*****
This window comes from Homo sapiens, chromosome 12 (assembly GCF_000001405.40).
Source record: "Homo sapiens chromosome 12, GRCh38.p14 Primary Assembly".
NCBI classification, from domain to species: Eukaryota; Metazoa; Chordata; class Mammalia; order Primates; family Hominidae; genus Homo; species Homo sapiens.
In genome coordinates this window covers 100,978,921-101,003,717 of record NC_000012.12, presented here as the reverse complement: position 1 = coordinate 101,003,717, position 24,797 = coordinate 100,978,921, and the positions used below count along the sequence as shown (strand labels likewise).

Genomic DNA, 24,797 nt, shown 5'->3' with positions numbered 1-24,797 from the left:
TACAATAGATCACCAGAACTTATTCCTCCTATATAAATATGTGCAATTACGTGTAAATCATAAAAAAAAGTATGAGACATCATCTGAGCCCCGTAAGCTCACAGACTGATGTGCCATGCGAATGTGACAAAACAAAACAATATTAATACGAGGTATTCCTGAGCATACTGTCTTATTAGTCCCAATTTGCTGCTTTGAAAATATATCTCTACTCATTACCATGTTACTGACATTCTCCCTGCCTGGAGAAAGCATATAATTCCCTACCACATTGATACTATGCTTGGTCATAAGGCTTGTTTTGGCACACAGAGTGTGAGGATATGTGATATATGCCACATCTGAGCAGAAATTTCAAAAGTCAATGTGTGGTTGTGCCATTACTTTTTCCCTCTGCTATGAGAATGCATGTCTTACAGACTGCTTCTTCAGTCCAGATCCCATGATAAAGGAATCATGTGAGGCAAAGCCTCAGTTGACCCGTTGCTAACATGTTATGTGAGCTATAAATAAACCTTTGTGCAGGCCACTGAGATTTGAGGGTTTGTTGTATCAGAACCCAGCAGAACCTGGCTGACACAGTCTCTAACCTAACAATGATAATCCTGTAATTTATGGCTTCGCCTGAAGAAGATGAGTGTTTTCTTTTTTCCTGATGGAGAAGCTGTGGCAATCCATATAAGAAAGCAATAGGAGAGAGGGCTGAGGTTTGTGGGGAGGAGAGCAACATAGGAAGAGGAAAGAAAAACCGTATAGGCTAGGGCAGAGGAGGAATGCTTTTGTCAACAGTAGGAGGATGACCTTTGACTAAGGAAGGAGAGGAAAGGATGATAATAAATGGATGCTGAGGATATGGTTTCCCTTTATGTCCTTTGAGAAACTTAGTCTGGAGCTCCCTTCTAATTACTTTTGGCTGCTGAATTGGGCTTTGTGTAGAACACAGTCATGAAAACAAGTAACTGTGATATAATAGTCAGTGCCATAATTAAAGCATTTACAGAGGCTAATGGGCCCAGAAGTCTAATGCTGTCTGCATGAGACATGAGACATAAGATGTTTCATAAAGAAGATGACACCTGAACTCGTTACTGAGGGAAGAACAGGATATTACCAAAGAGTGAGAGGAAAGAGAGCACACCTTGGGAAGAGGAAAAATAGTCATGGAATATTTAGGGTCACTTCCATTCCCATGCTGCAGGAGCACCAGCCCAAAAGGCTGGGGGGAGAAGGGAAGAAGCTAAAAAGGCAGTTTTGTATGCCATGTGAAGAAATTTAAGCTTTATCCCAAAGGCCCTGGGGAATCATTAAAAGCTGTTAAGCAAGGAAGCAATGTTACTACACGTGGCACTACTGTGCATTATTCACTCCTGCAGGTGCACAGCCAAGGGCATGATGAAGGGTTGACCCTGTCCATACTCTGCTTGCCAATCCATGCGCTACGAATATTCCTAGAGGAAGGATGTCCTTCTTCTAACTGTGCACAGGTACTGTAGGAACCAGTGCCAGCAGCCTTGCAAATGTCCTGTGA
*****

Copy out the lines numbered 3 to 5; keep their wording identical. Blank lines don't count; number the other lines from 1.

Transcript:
NCBI classification, from domain to species: Eukaryota; Metazoa; Chordata; class Mammalia; order Primates; family Hominidae; genus Homo; species Homo sapiens.
In genome coordinates this window covers 100,978,921-101,003,717 of record NC_000012.12, presented here as the reverse complement: position 1 = coordinate 101,003,717, position 24,797 = coordinate 100,978,921, and the positions used below count along the sequence as shown (strand labels likewise).

Genomic DNA, 24,797 nt, shown 5'->3' with positions numbered 1-24,797 from the left: